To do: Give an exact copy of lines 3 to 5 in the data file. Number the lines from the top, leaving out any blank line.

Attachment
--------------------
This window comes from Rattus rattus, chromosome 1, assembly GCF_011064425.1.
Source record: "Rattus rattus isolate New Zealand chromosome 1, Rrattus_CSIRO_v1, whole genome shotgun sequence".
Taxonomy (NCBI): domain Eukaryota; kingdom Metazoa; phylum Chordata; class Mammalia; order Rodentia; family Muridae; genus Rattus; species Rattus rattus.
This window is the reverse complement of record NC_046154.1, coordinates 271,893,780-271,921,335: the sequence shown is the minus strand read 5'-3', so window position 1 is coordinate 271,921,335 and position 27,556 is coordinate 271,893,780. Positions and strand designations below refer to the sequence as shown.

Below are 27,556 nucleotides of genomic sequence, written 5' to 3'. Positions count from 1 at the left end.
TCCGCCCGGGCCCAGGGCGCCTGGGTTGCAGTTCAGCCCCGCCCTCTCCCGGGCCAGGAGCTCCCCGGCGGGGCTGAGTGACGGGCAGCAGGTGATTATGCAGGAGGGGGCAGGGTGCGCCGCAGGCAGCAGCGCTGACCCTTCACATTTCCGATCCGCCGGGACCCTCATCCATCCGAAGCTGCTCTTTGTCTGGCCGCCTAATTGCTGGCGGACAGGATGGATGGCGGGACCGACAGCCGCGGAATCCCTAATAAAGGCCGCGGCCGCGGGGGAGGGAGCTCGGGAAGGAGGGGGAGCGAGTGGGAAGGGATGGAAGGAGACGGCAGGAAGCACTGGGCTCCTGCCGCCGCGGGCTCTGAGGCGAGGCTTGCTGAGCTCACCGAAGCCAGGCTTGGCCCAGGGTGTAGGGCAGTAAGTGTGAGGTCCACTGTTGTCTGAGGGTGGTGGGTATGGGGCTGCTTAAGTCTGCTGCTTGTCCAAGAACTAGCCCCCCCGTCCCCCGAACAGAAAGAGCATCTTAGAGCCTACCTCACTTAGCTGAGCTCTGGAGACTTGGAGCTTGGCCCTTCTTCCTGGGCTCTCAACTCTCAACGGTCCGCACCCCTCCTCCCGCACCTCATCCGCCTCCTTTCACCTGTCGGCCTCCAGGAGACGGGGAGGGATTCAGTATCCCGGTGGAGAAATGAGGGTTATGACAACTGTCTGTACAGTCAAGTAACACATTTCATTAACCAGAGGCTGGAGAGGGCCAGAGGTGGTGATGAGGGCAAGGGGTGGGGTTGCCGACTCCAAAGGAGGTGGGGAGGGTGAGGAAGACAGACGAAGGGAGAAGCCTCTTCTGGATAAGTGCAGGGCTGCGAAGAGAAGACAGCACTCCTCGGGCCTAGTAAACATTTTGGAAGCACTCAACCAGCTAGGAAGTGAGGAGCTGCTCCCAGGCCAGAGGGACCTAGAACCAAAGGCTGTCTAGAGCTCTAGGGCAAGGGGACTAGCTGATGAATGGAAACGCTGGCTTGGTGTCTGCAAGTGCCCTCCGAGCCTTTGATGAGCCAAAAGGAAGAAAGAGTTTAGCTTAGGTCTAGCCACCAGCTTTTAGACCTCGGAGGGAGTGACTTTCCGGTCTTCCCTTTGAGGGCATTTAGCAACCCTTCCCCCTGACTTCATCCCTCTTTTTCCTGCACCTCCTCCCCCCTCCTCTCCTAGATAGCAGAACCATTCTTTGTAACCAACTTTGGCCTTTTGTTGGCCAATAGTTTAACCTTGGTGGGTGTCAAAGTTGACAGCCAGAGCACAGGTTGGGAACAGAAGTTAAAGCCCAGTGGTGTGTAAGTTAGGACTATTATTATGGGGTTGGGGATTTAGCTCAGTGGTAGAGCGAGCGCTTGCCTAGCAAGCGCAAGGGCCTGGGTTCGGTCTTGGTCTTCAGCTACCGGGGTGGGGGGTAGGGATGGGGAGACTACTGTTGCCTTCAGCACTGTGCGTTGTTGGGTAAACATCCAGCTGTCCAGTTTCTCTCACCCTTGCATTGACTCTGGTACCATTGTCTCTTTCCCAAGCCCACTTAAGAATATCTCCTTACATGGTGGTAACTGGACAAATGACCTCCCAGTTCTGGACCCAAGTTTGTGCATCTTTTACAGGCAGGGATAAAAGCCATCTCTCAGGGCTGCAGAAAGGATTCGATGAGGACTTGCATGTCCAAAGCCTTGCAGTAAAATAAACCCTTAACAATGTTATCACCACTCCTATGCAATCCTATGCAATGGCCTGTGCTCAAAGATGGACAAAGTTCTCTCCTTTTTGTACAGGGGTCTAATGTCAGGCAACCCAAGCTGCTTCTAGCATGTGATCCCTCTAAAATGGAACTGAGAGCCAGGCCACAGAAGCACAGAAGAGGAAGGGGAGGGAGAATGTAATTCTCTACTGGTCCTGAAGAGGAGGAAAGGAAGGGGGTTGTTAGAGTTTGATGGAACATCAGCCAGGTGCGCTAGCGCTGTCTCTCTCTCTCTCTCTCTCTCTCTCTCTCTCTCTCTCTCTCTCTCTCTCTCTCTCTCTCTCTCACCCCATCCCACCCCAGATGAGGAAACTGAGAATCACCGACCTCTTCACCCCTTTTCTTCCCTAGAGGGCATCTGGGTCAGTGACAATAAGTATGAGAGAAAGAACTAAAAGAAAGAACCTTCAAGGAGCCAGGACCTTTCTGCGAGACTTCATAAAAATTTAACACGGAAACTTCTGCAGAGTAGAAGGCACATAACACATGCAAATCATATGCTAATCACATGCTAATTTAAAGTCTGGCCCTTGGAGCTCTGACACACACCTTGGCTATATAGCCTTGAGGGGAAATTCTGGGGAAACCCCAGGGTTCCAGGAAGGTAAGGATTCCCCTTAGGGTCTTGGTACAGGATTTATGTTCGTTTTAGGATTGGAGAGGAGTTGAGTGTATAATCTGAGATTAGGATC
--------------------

Taxonomy (NCBI): domain Eukaryota; kingdom Metazoa; phylum Chordata; class Mammalia; order Rodentia; family Muridae; genus Rattus; species Rattus rattus.
This window is the reverse complement of record NC_046154.1, coordinates 271,893,780-271,921,335: the sequence shown is the minus strand read 5'-3', so window position 1 is coordinate 271,921,335 and position 27,556 is coordinate 271,893,780. Positions and strand designations below refer to the sequence as shown.

Below are 27,556 nucleotides of genomic sequence, written 5' to 3'. Positions count from 1 at the left end.